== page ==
• Specifically, as shown in FIG. 41, the first step of the method is moving a patient supported on a rolling preoperative table 11 adjacent the surgical support 10. Next, to move the patient onto the patient support 14, the patient is rolled from the prone position on the preoperative table 11 to the lateral position on the patient support 14 of the surgical table as shown in FIG. 42. In the present embodiment, the patient need not be lifted to transfer the patient from the preoperative table 11 to the surgical support 10. In other embodiments, the patient may be lifted on to the surgical support 10.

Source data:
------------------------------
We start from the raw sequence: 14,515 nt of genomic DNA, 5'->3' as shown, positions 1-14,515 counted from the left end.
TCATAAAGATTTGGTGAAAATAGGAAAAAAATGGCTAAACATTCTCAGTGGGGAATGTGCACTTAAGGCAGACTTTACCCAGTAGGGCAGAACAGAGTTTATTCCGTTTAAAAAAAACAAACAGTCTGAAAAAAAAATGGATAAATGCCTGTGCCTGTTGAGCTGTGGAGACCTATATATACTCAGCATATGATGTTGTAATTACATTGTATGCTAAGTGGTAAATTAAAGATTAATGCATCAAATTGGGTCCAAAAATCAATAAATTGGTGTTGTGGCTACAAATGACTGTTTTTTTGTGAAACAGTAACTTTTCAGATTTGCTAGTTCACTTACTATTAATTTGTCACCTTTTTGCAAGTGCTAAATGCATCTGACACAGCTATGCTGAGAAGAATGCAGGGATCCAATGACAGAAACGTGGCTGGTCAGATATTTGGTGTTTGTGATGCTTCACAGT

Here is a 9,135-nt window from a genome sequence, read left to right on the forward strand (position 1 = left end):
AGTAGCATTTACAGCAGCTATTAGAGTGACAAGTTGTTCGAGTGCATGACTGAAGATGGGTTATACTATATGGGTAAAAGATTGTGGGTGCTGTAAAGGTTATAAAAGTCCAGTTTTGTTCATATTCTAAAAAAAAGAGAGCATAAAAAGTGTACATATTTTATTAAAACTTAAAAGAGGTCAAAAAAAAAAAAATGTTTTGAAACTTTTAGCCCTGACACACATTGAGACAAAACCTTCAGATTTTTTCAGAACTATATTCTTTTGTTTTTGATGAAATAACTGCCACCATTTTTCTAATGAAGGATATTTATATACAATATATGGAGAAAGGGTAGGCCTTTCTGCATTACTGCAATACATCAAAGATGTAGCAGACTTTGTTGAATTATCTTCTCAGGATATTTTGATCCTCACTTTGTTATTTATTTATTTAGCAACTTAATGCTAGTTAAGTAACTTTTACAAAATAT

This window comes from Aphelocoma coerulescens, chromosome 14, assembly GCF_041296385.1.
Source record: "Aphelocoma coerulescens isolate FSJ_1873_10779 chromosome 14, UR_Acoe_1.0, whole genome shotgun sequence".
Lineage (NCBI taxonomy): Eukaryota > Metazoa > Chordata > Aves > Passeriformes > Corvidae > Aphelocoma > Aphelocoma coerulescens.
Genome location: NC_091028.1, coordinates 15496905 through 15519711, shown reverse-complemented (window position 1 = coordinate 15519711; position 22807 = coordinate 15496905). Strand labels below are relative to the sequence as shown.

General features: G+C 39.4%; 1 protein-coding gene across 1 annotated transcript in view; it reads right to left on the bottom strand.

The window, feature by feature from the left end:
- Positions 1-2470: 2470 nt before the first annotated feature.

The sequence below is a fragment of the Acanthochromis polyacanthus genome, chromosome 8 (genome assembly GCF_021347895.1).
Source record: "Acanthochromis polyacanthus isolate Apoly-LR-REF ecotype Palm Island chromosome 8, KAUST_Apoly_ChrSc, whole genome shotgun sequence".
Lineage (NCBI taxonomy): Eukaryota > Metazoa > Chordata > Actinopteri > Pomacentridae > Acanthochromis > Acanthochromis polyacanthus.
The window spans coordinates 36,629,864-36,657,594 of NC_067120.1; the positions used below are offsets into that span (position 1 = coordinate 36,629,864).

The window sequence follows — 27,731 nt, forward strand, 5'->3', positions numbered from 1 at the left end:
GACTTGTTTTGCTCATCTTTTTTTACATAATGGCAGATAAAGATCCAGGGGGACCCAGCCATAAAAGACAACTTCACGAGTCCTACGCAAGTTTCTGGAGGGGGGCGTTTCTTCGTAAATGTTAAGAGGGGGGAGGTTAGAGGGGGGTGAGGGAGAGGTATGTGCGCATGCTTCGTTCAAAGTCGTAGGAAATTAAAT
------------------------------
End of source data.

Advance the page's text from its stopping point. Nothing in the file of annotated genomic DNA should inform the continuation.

• FIGS. 43-47 show the patient being secured to the patient support. Specifically, FIG. 43 shows the patient's forearms being inserted into the mitts 122, 124 of the arm support 86 with the straps 134 of the arm support 86 being secured around the patient's arms. FIG. 44 show the straps 140 of the torso supports 88, 90 being wrapped around the patient's torso at the chest and the hips. The straps 140 of the torso supports are then secured. FIG. 45 shows a cushion 111 being inserted between the patient's legs prior to the leg wrap support 92 being wrapped around the patient's legs. FIG. 46 shows the vacuum bag 142 of the leg wrap support 92 being wrapped around the patient's legs. FIG. 47 shows the straps 144 of the leg wrap support 92 being wrapped around the patient's legs and securing the patient's legs to the leg support 18. FIG. 48 shows the leg wrap support 92 after an external vacuum source 101 has been applied to the valve 150 so that excess air has been removed from the vacuum bag 142 and the vacuum bag 142 has become inflexible so that the patient's legs are immobilized.